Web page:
Later today, I’m off to my first wedding of 2020. In 2018, I was at four. In 2019, my Google calendar makes it to have been 26.
I think I was only a guest at one of those; all the rest I was working. And while honourable mentions should go to Giardino Strings and The Mechanics for some of the bookings (and, in both cases, some non-wedding gigs too), the vast majority of last year’s jobs, and today’s, are with Miracle Cure.
The USP of this band is doing both standard pop/rock/covers material as a two-guitar four-piece, and also (when the extra cash is forthcoming) Irish songs (trad and well-known covers) and a few jigs and reels with a fiddle player added (me, or quite often my once and future colleagues Alleya or Maria).
One of the best things about that is that the crowd is usually at least a quarter Irish. And my observation is that culturally the Irish at a party – any party – don’t take themselves too seriously, are very difficult to embarrass, and are always up for a drink, a dance and a laugh. Which makes them a great crowd to play to for a function band. (You have a captive and usually tipsy audience at a wedding, but they may still sit in the shadowy corners of the tasteful lighting, chat and ignore you. Plus there are times when I watch a group of 30-something English punters on a dancefloor and just think of Jessie J: ‘Why’s everybody so serious? / Got their heels so high they can’t even have fun’. At my favourite wedding gigs, the couple have actually laid on baskets of cheap flip-flops to leave by the band and pre-empt excuses for not dancing!)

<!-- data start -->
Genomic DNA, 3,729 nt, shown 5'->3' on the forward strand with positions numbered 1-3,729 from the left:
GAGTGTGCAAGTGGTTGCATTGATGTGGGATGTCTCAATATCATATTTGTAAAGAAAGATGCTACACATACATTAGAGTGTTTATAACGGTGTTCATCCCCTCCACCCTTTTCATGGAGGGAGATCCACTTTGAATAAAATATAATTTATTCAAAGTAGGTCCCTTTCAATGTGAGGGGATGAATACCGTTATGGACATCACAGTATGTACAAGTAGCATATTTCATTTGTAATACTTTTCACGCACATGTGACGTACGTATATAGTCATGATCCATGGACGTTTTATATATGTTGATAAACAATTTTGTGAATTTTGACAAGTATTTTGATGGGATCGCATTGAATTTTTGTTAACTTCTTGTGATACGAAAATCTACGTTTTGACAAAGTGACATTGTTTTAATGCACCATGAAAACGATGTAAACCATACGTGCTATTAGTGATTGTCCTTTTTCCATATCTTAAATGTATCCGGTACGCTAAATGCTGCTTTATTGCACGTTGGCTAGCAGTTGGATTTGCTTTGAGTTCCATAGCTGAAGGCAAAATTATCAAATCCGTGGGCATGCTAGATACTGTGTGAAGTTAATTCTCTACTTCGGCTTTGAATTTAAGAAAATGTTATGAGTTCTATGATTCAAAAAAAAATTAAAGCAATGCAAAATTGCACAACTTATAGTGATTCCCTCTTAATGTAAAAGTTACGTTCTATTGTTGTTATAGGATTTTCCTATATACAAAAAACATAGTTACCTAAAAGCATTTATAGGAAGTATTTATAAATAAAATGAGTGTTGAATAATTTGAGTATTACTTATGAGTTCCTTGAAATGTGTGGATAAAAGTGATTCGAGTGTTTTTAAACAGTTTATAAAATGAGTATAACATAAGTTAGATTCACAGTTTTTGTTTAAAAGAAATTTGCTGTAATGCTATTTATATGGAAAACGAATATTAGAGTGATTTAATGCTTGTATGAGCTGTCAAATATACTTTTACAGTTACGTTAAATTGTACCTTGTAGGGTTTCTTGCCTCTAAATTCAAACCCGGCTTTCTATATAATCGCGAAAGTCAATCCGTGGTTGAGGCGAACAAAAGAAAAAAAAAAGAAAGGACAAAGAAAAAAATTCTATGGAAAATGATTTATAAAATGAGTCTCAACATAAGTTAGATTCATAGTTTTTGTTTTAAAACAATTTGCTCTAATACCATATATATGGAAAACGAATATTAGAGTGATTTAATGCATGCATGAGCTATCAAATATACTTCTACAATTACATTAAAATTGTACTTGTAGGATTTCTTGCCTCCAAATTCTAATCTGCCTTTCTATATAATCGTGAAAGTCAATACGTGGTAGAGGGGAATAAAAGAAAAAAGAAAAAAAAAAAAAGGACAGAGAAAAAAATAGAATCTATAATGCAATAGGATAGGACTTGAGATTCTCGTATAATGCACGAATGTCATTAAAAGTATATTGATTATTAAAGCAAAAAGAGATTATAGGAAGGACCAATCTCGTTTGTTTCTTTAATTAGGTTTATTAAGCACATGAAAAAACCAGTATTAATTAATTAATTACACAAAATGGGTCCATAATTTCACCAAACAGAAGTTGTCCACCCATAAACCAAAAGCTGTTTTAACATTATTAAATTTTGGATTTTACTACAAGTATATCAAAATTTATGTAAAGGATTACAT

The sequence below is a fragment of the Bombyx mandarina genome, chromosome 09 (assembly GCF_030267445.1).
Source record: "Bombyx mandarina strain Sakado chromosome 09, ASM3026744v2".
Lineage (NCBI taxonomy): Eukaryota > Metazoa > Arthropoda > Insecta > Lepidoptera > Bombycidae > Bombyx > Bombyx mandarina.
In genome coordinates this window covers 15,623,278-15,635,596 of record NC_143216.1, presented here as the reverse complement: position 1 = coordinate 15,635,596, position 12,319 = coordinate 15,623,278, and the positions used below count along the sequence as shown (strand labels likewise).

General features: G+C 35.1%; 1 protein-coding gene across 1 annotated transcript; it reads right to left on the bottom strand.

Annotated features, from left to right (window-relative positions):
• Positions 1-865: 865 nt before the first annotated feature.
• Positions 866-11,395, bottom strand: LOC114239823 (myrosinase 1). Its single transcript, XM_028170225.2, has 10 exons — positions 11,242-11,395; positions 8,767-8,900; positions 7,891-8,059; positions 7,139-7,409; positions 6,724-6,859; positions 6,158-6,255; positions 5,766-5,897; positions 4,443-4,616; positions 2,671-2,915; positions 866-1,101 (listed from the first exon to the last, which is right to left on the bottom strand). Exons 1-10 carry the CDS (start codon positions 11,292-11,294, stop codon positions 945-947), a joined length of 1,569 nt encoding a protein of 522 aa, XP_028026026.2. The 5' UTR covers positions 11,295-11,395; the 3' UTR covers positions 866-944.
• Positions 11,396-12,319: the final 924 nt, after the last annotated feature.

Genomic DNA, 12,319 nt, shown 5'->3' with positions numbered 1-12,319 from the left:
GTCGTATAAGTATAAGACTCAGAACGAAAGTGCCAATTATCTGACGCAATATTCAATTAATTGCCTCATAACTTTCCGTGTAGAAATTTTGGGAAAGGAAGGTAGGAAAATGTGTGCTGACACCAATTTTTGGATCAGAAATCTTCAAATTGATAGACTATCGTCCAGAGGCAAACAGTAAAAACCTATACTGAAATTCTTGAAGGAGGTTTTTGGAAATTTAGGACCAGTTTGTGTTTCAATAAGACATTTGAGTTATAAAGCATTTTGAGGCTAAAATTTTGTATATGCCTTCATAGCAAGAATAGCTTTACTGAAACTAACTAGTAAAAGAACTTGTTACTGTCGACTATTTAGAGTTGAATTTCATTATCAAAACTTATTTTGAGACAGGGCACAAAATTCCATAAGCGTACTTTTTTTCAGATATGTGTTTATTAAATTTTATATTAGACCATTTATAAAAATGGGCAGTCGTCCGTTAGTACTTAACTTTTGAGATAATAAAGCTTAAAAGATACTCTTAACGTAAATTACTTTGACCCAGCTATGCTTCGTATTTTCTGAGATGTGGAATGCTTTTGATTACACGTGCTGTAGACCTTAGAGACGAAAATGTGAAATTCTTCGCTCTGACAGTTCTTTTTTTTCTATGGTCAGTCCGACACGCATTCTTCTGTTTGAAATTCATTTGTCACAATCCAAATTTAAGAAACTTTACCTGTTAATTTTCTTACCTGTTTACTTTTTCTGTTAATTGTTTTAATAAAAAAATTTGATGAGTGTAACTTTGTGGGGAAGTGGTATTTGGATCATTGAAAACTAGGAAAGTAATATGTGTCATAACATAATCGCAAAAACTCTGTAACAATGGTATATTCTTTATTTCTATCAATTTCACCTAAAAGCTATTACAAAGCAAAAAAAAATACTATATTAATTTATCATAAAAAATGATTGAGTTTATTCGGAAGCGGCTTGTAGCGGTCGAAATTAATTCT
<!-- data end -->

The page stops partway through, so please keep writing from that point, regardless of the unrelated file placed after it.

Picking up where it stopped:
The double-edged sword of a Miracle Cure gig is they usually put all the Irish stuff in the second set, and so I turn up halfway through and set up in the break. On the plus side, I’m on site for less than half the time the rest of the band are and I do less sitting around (though I think all of us who play fiddle with Miracle Cure are gradually sliding into the non-Irish material just for the hell of it, though in principle it’s optional and I haven’t yet tried, let alone succeeded in, working out a part to ‘Sweet Child o’ Mine’). On the minus, I have to try and hit the ground running, because there isn’t really time in one set to warm up gradually, at gone 9pm, after a lengthy journey (pretty much anyone paying up for a live 5-piece at their reception is also having their wedding at a country house / hotel-type venue in the middle of nowhere), when the other musicians and punters have been at it for at least an hour. It can be intense. And the ratio of travelling to playing time can be unusual!
But, take it all in all, I get wedding pay for fairly straightforward work. And the sheer density of bookings (there were often two lineups out on the same night last year) speaks to the success of the project and the happiness of clients. Density of bookings also meant Miracle Cure paid a lot of my rent in the second half of last year. So you can expect there to be a lot more times in 2020 where I’m flailing away at my best fake trad Irish fiddle, and then posing in the obligatory pre-encore band-and-crowd selfie: